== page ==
1. Technology

Add an Easter Egg to your Delphi application


In techmythology, Easter Eggs aren't brightly colored protochickens. Easter eggs have always been the opportunity for developers to demonstrate pride in the products that they have been developing for months or even years.

Typically, Easter eggs are used to display the credits for the development team (to let the users of their software find out who they are) or to display a humorous message. To see an easter egg, the user needs to know a special procedure or sequence of keystrokes; click in the proper place or edit the right file.

In other words they're implemented as undocumented bits of code that come hidden inside operating systems, applications, Web browsers, games, and other programs.

Easter Eggs in the Delphi IDE

Each version of the Delphi IDE holds a hidden message that highlights the development staff that produced that version of the compiler. In most cases, they are credit lists for the developers of the product, but sometimes they are not.

To find what kind of eggs can be hunted down in Delphi, check out Borland Easter Eggs.

Implementing an Easter Egg

One of the practical uses of Easter eggs that I'm aware of is using Easter eggs as an entry point to special configuration options that the developer doesn't want users to mess around with. Of course this is not the kind of Easter egg we are interested in right now. Coding an Easter egg like that one would be no fun at all.

We'll make an Easter egg that displays a hidden (fun) message when the user presses a certain key combination. The same code can be used to, for example, show a simple scrolling text, start a full-blown multimedia presentation or even start a small game users can play.

To add an Easter egg to your code do the following:

  1. Select which form will be used to activate the Egg. If you have only one form in your project - the main form is the one you'll use. Let's say the name is Form1.
  2. Declare an integer variable (name: icnt) in the private part of the form declaration.
       icnt : integer;
  3. Add two form-level constants (in the interface section) :
       sEgg = 'ADPRULEZ';
       iEggLen = Length(sEgg) ;
  4. Add the next code to the OnCreate event handler for the form:
    procedure TForm1.FormCreate(Sender: TObject) ;
      KeyPreview := True;
  5. Our Easter Egg is activated when the user types ADPRULEZ whilst holding the CTRL key. Let the OnKeyDown for the Form look like:
    procedure TForm1.FormKeyDown(
      Sender: TObject;
      var Key: Word;
      Shift: TShiftState) ;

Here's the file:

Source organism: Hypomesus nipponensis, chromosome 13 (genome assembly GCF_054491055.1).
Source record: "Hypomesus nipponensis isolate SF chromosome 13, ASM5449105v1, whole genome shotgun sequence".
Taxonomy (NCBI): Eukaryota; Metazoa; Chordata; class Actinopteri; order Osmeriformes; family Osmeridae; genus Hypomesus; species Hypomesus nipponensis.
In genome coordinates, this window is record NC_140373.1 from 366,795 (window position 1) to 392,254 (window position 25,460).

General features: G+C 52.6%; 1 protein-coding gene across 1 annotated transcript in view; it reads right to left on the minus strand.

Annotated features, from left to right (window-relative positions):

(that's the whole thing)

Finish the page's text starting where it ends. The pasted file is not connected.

if ssCtrl in Shift then
       if Key = Ord(sEGG[icnt]) then
        if icnt = iEggLen then
          ShowMessage('About Delphi Programming Easter Egg!') ;
          icnt := 1;
         icnt := icnt + 1;

        if Key = Ord(sEGG[1]) then icnt := 2 else icnt := 1;
How does it work?
The hidden word that activates the Egg is held in the sEgg constant and is ADPRULEZ. The icnt integer variable is used to count keystrokes when "hunting" for egg. In the OnCreate event handler the KeyPreview property for the form is set to True. This assures that the Form receives keyboard events before the active control. The main code is in the OnKeyPress even handler. We first check whether the Ctrl key is down. If so, we check if the last keystroke in the sequence was the proper key. If the 'hidden' combination is typed the message box simply displays: 'About Delphi Programming Easter Egg!'

Note: those cheat codes like IDKFA you use when playing DOOM clones are just simple Easter eggs.

The Secret Spot Egg

If you don't want to mess around with typing secret codes, you might think of placing some hidden hot-spot area somewhere on a form. Suppose you have a Splash Screen and a small secret place on a form that calls some code when clicked. The code would go in the Form's OnMouseDown event handler. Note that there should be no visible components placed over the secret spot!

procedure TForm1.FormMouseDown(Sender: TObject; Button: TMouseButton; Shift: TShiftState; X, Y: Integer) ;
var SecretSpot : TPoint;
   SecretSpot.x := 1; {little under and little to the right}
   SecretSpot.y := 1; {from the top left corner of a form}

   if (X=SecretSpot.x) and (Y=SecretSpot.y) then ShowMessage('Secret place!')
Easter eggs are just fluff, but people love them. Add some Easter eggs to your Delphi application and let the users hunt them...

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